IT Service Management Isn't Happyland - InformationWeek

InformationWeek is part of the Informa Tech Division of Informa PLC

This site is operated by a business or businesses owned by Informa PLC and all copyright resides with them.Informa PLC's registered office is 5 Howick Place, London SW1P 1WG. Registered in England and Wales. Number 8860726.

IoT
IoT
IT Leadership // CIO Insights & Innovation
Commentary
10/30/2013
11:58 AM
Connect Directly
LinkedIn
Twitter
RSS
E-Mail
50%
50%

IT Service Management Isn't Happyland

At the recent Fusion conference, plenty of folks were challenging the IT status quo, and that's a good thing.

After spending some time at the Fusion 2013 conference last week, I came away surprised but pleased that there are so many agitators in the IT service management (ITSM) community. These pros could be powerful allies in a CIO's quest to transform IT.

When you hear the term "IT service management," you may think: "Oh, the help desk." Or you may think: "Dear Lord, it's those 'change advisory board' people who won't let me reboot a router without filling out a folder of paperwork." The truth is that IT service management falls somewhere in the middle. It's most often associated with the ITIL (IT Infrastructure Library) framework, which on the plus side has brought structure and a common language to IT service, but on the negative side has introduced bureaucracy.

I heard the standard leadership and project advice that you always hear at these events, from the inane to the insightful. But it was the conversation at the edges -- in the Twitterstream and during some of the small sessions -- that convinced me that the ITSM world isn't Happyland, which is a good thing.

[ Hey, you met budget! But, did you deliver value? See How To Budget Your Way To Irrelevance. ]

On the practitioner side, Isabelle Baird with PricewaterhouseCoopers led a workshop on how to pull off large IT projects. One of the themes discussed in that workshop was organizational change management, including the benefits of adopting the ADKAR model and taking a balanced approach with project naysayers. ("Don't work around them, involve them, because you want them to find the real problems.")

The session prompted a discussion about politics and basic human motivation. "This may be your biggest project and priority, but recognize that it may not be someone else's," Baird said.

Keys to leading successful large projects include making sure that so-called decision makers not only have that authority, but are also confident enough in their roles to make hard calls (like reallocating resources) and stick to them. And don't forget to have fun, Baird suggested, as it's not only good for project team members, but it sometimes attracts senior management affinity.

Yet keynote speaker Larry Winget, author of Grow A Pair, offered some, er, contrarian views as he made fun of the over-popularization of passion for work. "I know people who are passionate, but they are passionately incompetent," Winget said. "They are really good at doing something that didn't need to be done at all."

Global CIO
Global CIOs: A Site Just For You
Visit InformationWeek's Global CIO -- our online community and information resource for CIOs operating in the global economy.

Similarly, he thinks happiness at work is overrated. "Nobody cares if you're happy," Winget said. "We've become confused that we need to be happy all the time." He related a story from his book about a waiter who once told him to not expect good service because he was having a bad day. "Now, what can I get you?" the waiter asked. Winget responded: "A new waiter."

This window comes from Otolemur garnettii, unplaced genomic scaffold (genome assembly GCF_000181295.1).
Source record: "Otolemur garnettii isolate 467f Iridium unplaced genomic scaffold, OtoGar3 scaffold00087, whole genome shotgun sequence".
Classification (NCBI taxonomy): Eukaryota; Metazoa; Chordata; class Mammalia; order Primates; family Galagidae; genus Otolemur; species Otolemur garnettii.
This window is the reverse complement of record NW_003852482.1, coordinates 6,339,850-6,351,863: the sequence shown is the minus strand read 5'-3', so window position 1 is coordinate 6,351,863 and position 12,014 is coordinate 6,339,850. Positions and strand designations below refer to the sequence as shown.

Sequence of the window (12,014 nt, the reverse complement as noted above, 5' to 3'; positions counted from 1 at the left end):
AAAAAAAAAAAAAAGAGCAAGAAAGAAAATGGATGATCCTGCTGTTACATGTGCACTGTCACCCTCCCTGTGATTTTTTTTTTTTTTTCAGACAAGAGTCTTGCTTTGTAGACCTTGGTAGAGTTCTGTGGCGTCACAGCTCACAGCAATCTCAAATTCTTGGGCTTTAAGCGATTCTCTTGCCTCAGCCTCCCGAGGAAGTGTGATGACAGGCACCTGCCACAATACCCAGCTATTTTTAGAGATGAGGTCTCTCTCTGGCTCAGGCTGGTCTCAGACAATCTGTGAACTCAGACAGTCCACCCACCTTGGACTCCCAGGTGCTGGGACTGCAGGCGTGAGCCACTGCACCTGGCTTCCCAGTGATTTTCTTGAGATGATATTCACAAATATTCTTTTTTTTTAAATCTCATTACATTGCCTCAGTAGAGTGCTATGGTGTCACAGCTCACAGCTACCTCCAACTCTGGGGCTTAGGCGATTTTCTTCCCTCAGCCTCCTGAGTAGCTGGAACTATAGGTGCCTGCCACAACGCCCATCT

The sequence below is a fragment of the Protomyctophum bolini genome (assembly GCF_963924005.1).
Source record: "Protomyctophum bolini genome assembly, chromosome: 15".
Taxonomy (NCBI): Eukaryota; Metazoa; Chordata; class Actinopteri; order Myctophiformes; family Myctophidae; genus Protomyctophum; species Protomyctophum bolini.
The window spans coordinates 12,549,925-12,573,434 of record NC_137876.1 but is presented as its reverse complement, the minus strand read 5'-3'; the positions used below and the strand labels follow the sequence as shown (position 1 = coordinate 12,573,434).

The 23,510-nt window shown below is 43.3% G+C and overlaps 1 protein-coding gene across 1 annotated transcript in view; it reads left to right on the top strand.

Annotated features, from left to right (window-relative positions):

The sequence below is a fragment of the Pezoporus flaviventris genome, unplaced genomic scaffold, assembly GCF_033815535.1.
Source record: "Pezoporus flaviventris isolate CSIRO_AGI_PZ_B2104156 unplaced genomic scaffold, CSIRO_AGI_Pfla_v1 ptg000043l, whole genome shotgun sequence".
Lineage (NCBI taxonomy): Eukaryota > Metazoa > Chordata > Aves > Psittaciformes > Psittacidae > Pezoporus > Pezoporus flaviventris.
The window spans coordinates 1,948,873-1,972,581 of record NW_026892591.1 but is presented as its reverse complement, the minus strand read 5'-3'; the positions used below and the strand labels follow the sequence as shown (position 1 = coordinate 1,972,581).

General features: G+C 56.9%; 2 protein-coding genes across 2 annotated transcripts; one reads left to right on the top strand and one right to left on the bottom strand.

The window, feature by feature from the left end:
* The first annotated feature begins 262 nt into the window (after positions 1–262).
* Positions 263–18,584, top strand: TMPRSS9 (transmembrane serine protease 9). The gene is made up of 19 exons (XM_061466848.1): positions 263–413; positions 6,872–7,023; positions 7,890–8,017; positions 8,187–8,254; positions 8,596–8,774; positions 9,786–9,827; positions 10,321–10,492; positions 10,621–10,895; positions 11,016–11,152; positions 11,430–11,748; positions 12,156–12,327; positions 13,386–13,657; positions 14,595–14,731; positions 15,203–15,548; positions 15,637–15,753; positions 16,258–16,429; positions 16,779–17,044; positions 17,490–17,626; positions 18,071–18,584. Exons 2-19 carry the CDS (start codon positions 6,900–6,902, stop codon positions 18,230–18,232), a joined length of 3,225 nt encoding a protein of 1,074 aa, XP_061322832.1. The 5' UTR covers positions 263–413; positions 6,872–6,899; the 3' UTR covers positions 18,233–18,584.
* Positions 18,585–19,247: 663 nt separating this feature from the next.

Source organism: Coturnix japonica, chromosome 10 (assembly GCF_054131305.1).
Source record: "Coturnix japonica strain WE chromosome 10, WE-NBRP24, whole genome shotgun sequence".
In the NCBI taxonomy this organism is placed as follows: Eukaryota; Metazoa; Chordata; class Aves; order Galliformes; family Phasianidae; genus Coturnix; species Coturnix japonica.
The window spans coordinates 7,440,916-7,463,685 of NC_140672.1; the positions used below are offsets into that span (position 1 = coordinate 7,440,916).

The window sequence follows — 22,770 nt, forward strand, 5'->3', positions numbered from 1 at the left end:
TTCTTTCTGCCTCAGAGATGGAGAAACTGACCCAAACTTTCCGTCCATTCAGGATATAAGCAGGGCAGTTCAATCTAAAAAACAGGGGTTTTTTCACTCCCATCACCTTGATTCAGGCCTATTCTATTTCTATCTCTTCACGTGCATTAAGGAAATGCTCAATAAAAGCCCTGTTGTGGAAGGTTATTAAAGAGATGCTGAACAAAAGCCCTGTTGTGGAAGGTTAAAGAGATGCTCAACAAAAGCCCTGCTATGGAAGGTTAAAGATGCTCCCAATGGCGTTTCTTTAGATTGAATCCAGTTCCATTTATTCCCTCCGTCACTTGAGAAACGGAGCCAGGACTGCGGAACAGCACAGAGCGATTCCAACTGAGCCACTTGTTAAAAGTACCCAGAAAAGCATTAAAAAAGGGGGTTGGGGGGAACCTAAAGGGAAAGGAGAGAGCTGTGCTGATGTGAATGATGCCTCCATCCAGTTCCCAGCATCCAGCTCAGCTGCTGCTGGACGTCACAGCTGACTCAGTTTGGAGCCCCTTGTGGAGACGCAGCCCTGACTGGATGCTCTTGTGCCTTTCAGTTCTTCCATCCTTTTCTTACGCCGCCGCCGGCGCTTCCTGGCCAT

"Nobody cares about what kind of a day you're having," he told the audience. "They want you to do your job!" Winget also poked fun at the CEOs who put employees before customers. "The problem with that is that you can't make employees happy," he said. "Nothing against employees, but you can't make another human being happy."

If only I could get HCL Technologies CEO Vineet Nayar, whose credo is to put employees first, customers second, into the same room with Winget, if just for 10 minutes. It might get ugly, but it would be fantastically entertaining.

But it was during the town hall meeting about ITIL that I started to see some of the discontent that's brewing in the service management community. The U.K. government was the original holder of the ITIL intellectually property, but a new venture between the U.K. government and a company called Axelos now owns the IP, and folks who have skin in the ITIL game are a bit nervous about that transition.

After a discussion of IP licensing and community building, some grumpy tweets emerged, such as "If you love your IP, set it free: best way to stay relevant and authentically community focused." The implication: ITIL is important to the IT service community, and it won't adapt to changing market conditions unless it's in the public domain. One man's view, at least.

We welcome your comments on this topic on our social media channels, or [contact us directly] with questions about the site.
Previous
1 of 2
Next
Comment  | 
Print  | 
More Insights
Slideshows
11 Things IT Professionals Wish They Knew Earlier in Their Careers
Lisa Morgan, Freelance Writer,  4/6/2021
News
Time to Shift Your Job Search Out of Neutral
Jessica Davis, Senior Editor, Enterprise Apps,  3/31/2021
Commentary
Does Identity Hinder Hybrid-Cloud and Multi-Cloud Adoption?
Joao-Pierre S. Ruth, Senior Writer,  4/1/2021
White Papers
Register for InformationWeek Newsletters
Video
Current Issue
Successful Strategies for Digital Transformation
Download this report to learn about the latest technologies and best practices or ensuring a successful transition from outdated business transformation tactics.
Slideshows
Flash Poll